Back 25 years ago, covering the beer scene wouldn’t have taken too long. Boulder Beer was well-established on Wilderness Place, Walnut Brewery and Oasis Brewer Pub were ideal downtown watering holes, but that was pretty much it for craft beer.
“It was new,” Adam Avery of Avery Brewing Co. recounts. “It was a lot of people helping out each other. I remember vividly walking into Kevin [Daly’s] place, Mountain Sun, in the backdoor and introducing myself while they were setting up their brewhouse.”
That was fall 1993, and both Avery and Daly were on their way to opening their respective breweries, incidentally, using identical seven-barrel brewhouse systems purchased from California.
Meanwhile, 14 miles northeast, Eric Wallace was also setting up shop in Longmont, making Left Hand Brewing Company the city’s first brewery. Within four months, the County’s beer scene doubled.
It was an explosion, a craft beer revolution happening across the U.S. For Wallace — who attended high school in Germany in the 1970s — it was a long time coming.
“It made no sense to me,” Wallace recounts. “I was confused and flabbergasted that the wealthiest [nation] on Earth had such a monochromatic view of the beer world.”
But a cross-country trip opened Wallace’s eyes; beer was booming in the most unlikely of places.
“It’s finally happening! My sense of outrage is finally being addressed,” Wallace remembers thinking. “I guess I have a karmic obligation to get involved with this because I bitched and moaned about it for so long.”
And Wallace did — incorporating Left Hand with obsessive homebrewer Dick Doore in September ’93. On Jan. 2, 1994, Left Hand brewed its first batch of beer.
For Daly, opening a brewery was an escape.
“I was really unhappy at law school and didn’t want to be an attorney,” Daly says. “I was trying to figure out what I was doing while sitting in these McMenamins Pubs.” McMenamins, a family-owned brewpub chain in Portland, Oregon, provided the inspiration: good food, good atmosphere and, of course, good beer variety.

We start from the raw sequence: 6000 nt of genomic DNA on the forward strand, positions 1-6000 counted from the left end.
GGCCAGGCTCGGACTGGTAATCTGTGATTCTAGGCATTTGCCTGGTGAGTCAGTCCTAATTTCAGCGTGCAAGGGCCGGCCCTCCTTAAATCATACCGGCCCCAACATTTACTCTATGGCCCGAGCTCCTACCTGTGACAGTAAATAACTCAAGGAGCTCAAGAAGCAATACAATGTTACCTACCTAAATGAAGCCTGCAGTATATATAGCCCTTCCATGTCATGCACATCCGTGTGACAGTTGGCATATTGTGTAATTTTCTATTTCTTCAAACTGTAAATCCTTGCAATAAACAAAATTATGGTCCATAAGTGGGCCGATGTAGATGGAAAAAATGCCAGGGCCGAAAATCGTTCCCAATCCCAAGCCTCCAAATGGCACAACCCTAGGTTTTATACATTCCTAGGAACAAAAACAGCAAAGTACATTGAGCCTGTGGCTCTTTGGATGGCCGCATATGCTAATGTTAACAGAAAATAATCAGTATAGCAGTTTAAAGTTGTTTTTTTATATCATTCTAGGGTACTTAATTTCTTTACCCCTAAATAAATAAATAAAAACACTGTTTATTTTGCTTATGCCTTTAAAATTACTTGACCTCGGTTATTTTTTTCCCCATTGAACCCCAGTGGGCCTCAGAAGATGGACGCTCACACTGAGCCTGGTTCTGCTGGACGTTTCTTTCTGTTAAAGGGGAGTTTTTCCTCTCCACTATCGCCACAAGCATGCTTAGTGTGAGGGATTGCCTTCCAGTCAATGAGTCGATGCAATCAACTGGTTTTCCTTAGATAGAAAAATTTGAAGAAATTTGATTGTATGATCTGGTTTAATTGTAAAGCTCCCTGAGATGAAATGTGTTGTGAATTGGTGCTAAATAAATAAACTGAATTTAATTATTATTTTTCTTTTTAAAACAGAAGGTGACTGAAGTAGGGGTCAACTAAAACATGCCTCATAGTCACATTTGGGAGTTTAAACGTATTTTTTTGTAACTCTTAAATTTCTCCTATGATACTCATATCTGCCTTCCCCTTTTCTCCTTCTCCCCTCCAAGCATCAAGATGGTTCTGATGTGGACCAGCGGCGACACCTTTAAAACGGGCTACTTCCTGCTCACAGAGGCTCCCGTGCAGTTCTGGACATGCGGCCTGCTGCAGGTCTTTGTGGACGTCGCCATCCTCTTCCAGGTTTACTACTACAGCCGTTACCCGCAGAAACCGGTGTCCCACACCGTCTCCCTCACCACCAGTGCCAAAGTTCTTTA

“Every other brewpub you went into had five beers: amber, golden, stout, porter and a seasonal,” Daly explains. “[Our idea] was to feature our five or six beers and then have a bunch of guest beers from California.”
It worked. Daly and business partner Ian Blackford opened Mountain Sun on Oct. 5, 1993, giving curious craft drinkers a chance to explore the many varieties of full-flavor beer while ushering in a whole new generation of macro-lager and non-beer drinkers.
Daly wasn’t the only disenfranchised law student who hopped behind the bar. Avery credits his 25 years in the beer industry to some well-meaning friends in law school.
“They were like, ‘Man, there is no way you’re going to enjoy this,’” Avery recounts with a chuckle. “Your homebrew’s pretty good. You might want to think about that.”
Not one to turn down good advice, Avery enlisted his father Larry as a partner and set up shop in September ’93. His first beers were Ellie’s Brown Ale, Red Point Ale and Out of Bounds Stout. And though Out of Bounds netted a gold medal at the ’94 Great American Beer Festival, business was anything but smooth sailing.
Left Hand also scored gold at the ’94 GABF with Sawtooth Ale, but money wasn’t any better for them.
“We were broke,” Wallace says. “We had 20-something dollars in our bank account.”
For Avery, the beer that turned everything around was Hog Heaven: an intensely hoppy imperial red ale that signaled a line of beers to come.
At Left Hand, creating a distribution network with Tabernash Brewing, Ska Brewing, Bristol Brewing Company and Avery changed the game.
“Colorado was a good beer market,” Wallace says. “It was independent liquor stores, and it was super competitive and super open. We just started growing until we had more than two dozen suppliers.”
Over the next seven years, the distribution was “nominally profitable” while the brewing industry stayed flat. Then, in 2006, Left Hand sold the distribution company and focused on a homegrown sales force.
For Daly, Mountain Sun was a different beast.
“The brewery is one-fourth of what we do,” Daly explains. “I didn’t love beer as much as I loved the food and service part. I love the atmosphere.
“We’re always trying to evolve our menu while staying true to our mission,” Daly says.
Avery and Wallace could say the same.
“Initially, it was like, ‘Man, the beer scene is broken,’” Wallace says. “Then, once we started fixing the beer scene: ‘Aw man, everyone’s community is falling apart, and everything’s being homogenized and standardized.’”
“Beer is just a part of this artisanal movement,” Avery says. “And now it’s moved all the way from just artisanal to location, and that local kind of feel.”
And it’s that local feel that keeps Avery’s taprooms packed with drinkers exploring envelope-pushing ales, fills Left Hand’s festival tent every November for Nitro Fest and turns Mountain Sun into a madhouse every February for Stout Month. Here’s to another 25 years. Cheers.